Re-published with permission under license from The Conversation

Yolonda Wilson, Assistant Professor of Philosophy, Howard University

Too Broke For Bankruptcy

When You Can’t Afford to Go Bankrupt

There’s ample evidence many people don’t file for bankruptcy simply because they can’t pay an attorney. It’s a fixable problem.

by Paul Kiel

Trina Wright, who filed for bankruptcy in November 2016, outside her apartment in Whitehaven, a neighborhood in Memphis, Tennessee. (Andrea Morales for ProPublica)

A ritual of spring in America is just ended. Tens of thousands of people got their tax refunds, and when they did, they were finally be able to afford the thing they’ve thought about for months, if not years: bankruptcy.

It happens every tax season. With many more people suddenly able to pay a lawyer, the number of bankruptcy filings jumps way up in March, stays high in April, then declines.

For the past year, I’ve traveled the country trying to understand why bankruptcy often fails those it’s supposed to help. I analyzed millions of filings and interviewed dozens of judges, lawyers and people struggling with debt. The answer turns out to be simple: People are too broke to go bankrupt. Filing costs money, as does hiring an attorney, which is the best way to make sure you actually get debt relief.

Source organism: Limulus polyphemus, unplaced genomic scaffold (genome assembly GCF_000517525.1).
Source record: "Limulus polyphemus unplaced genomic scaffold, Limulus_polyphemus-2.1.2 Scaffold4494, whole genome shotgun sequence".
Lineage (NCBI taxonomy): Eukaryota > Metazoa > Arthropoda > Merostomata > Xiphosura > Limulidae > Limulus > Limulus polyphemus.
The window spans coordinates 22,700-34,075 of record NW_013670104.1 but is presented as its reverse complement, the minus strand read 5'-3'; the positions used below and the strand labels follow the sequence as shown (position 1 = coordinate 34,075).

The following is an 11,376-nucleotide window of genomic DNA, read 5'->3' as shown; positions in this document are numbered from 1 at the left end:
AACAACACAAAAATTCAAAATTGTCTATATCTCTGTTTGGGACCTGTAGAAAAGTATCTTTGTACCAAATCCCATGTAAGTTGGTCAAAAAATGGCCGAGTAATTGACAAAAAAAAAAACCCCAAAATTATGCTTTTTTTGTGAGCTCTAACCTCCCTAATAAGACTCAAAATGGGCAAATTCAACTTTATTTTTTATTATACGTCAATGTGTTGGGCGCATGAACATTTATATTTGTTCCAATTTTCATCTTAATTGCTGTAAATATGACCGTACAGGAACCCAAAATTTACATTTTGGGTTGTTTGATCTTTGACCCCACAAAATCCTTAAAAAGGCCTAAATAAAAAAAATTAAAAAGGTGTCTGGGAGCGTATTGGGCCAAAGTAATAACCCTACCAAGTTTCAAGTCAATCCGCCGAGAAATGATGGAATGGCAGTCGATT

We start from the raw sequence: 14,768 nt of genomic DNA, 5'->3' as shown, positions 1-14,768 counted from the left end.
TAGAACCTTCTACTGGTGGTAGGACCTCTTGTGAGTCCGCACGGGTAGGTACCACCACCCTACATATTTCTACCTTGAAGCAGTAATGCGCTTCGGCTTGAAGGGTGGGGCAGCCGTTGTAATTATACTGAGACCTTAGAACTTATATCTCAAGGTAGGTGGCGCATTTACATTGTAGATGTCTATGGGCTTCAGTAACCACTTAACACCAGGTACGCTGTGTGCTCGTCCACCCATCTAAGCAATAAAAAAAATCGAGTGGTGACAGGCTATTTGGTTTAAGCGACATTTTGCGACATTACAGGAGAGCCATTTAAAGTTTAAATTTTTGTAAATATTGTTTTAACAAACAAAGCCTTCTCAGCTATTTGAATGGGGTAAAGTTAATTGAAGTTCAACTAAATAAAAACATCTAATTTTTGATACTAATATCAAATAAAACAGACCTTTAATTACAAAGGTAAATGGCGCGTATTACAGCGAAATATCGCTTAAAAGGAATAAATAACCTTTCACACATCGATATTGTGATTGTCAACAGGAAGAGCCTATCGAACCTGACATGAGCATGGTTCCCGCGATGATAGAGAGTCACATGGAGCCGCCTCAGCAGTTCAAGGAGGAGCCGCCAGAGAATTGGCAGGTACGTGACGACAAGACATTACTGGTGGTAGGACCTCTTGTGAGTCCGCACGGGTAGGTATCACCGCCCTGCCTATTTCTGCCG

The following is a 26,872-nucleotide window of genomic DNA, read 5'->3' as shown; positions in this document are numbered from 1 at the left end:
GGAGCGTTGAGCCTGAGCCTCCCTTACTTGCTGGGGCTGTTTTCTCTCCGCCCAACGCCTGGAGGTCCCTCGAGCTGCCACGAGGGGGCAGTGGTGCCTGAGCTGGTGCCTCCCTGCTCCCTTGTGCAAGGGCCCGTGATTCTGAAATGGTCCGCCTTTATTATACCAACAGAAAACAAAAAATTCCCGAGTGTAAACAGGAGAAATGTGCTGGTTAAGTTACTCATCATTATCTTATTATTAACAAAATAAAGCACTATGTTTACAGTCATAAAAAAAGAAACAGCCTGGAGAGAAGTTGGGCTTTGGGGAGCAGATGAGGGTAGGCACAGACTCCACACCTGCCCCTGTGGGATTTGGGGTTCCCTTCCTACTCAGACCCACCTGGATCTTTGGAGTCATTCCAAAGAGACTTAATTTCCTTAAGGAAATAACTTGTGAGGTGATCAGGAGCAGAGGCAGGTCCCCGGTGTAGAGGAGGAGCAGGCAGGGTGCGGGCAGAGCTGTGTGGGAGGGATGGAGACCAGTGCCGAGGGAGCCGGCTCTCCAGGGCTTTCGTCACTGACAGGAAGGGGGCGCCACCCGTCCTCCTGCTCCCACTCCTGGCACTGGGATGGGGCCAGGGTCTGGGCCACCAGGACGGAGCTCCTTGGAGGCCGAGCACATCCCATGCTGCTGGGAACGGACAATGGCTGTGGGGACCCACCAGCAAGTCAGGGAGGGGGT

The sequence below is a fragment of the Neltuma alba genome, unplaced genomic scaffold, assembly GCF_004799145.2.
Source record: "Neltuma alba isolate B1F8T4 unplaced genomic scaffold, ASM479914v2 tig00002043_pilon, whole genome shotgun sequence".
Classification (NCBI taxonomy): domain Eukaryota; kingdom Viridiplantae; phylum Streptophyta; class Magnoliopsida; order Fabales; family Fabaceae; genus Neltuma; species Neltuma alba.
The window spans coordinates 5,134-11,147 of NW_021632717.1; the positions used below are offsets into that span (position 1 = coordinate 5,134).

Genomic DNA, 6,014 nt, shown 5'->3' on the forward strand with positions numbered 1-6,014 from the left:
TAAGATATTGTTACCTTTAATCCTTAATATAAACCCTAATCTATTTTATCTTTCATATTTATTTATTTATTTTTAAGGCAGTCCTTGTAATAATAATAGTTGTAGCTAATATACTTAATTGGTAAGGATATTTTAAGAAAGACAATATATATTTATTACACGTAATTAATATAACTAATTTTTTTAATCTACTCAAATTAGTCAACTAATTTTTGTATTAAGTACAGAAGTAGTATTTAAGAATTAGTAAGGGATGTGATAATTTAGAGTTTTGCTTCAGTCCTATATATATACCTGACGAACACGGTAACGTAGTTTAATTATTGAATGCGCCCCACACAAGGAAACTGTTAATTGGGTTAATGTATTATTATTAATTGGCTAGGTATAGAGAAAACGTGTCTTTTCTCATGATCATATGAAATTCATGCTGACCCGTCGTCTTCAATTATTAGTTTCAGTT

“It’s kind of a worthless solution if you can’t pay because you don’t have money,” said one man who lives in a trailer park in a small town outside Indianapolis. “It’s a sad realization that the legal system isn’t there for us.”

Scores of people considering bankruptcy told me the same thing again and again: If they had $1,000 to pay an attorney, then they probably wouldn’t need to file in the first place. “It’s funny how you buy bankruptcy,” marveled Trina Wright of Memphis.